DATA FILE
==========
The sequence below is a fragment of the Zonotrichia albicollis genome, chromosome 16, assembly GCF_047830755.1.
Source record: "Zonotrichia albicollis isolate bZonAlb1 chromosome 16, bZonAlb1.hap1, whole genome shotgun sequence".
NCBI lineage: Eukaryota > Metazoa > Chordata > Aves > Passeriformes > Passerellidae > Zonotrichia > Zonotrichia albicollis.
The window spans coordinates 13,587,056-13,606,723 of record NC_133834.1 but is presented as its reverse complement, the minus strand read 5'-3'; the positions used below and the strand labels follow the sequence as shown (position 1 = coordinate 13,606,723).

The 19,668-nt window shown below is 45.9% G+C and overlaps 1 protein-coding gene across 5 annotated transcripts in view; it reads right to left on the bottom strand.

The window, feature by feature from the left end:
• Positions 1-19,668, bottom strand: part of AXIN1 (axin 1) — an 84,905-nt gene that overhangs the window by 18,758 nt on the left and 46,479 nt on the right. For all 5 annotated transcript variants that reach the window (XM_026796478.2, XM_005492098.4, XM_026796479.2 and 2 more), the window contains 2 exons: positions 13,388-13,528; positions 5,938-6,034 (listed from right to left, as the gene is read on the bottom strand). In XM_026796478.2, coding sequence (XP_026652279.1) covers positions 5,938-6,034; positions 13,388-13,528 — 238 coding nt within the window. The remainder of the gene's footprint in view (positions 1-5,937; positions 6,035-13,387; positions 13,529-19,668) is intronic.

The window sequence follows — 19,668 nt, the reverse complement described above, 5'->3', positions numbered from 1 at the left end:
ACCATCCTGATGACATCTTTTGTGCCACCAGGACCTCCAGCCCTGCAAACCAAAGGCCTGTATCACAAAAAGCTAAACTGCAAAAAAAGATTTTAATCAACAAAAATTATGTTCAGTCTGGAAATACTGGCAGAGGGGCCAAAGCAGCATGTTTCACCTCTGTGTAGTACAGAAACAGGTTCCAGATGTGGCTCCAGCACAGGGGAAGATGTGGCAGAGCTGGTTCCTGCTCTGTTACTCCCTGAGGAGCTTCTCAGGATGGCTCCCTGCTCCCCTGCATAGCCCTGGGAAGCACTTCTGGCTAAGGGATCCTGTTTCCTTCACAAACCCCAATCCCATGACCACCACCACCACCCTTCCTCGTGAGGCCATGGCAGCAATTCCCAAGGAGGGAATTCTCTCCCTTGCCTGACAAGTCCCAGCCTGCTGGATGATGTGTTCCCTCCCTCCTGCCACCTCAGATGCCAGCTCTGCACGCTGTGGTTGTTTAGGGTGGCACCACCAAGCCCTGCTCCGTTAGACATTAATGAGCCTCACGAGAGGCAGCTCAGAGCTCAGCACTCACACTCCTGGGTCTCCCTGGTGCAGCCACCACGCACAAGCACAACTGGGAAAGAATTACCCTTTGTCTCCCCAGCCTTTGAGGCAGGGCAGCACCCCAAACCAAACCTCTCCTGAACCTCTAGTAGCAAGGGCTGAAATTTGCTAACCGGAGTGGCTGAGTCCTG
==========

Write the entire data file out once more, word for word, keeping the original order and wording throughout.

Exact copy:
The sequence below is a fragment of the Zonotrichia albicollis genome, chromosome 16, assembly GCF_047830755.1.
Source record: "Zonotrichia albicollis isolate bZonAlb1 chromosome 16, bZonAlb1.hap1, whole genome shotgun sequence".
NCBI lineage: Eukaryota > Metazoa > Chordata > Aves > Passeriformes > Passerellidae > Zonotrichia > Zonotrichia albicollis.
The window spans coordinates 13,587,056-13,606,723 of record NC_133834.1 but is presented as its reverse complement, the minus strand read 5'-3'; the positions used below and the strand labels follow the sequence as shown (position 1 = coordinate 13,606,723).

The 19,668-nt window shown below is 45.9% G+C and overlaps 1 protein-coding gene across 5 annotated transcripts in view; it reads right to left on the bottom strand.

The window, feature by feature from the left end:
• Positions 1-19,668, bottom strand: part of AXIN1 (axin 1) — an 84,905-nt gene that overhangs the window by 18,758 nt on the left and 46,479 nt on the right. For all 5 annotated transcript variants that reach the window (XM_026796478.2, XM_005492098.4, XM_026796479.2 and 2 more), the window contains 2 exons: positions 13,388-13,528; positions 5,938-6,034 (listed from right to left, as the gene is read on the bottom strand). In XM_026796478.2, coding sequence (XP_026652279.1) covers positions 5,938-6,034; positions 13,388-13,528 — 238 coding nt within the window. The remainder of the gene's footprint in view (positions 1-5,937; positions 6,035-13,387; positions 13,529-19,668) is intronic.

The window sequence follows — 19,668 nt, the reverse complement described above, 5'->3', positions numbered from 1 at the left end:
ACCATCCTGATGACATCTTTTGTGCCACCAGGACCTCCAGCCCTGCAAACCAAAGGCCTGTATCACAAAAAGCTAAACTGCAAAAAAAGATTTTAATCAACAAAAATTATGTTCAGTCTGGAAATACTGGCAGAGGGGCCAAAGCAGCATGTTTCACCTCTGTGTAGTACAGAAACAGGTTCCAGATGTGGCTCCAGCACAGGGGAAGATGTGGCAGAGCTGGTTCCTGCTCTGTTACTCCCTGAGGAGCTTCTCAGGATGGCTCCCTGCTCCCCTGCATAGCCCTGGGAAGCACTTCTGGCTAAGGGATCCTGTTTCCTTCACAAACCCCAATCCCATGACCACCACCACCACCCTTCCTCGTGAGGCCATGGCAGCAATTCCCAAGGAGGGAATTCTCTCCCTTGCCTGACAAGTCCCAGCCTGCTGGATGATGTGTTCCCTCCCTCCTGCCACCTCAGATGCCAGCTCTGCACGCTGTGGTTGTTTAGGGTGGCACCACCAAGCCCTGCTCCGTTAGACATTAATGAGCCTCACGAGAGGCAGCTCAGAGCTCAGCACTCACACTCCTGGGTCTCCCTGGTGCAGCCACCACGCACAAGCACAACTGGGAAAGAATTACCCTTTGTCTCCCCAGCCTTTGAGGCAGGGCAGCACCCCAAACCAAACCTCTCCTGAACCTCTAGTAGCAAGGGCTGAAATTTGCTAACCGGAGTGGCTGAGTCCTG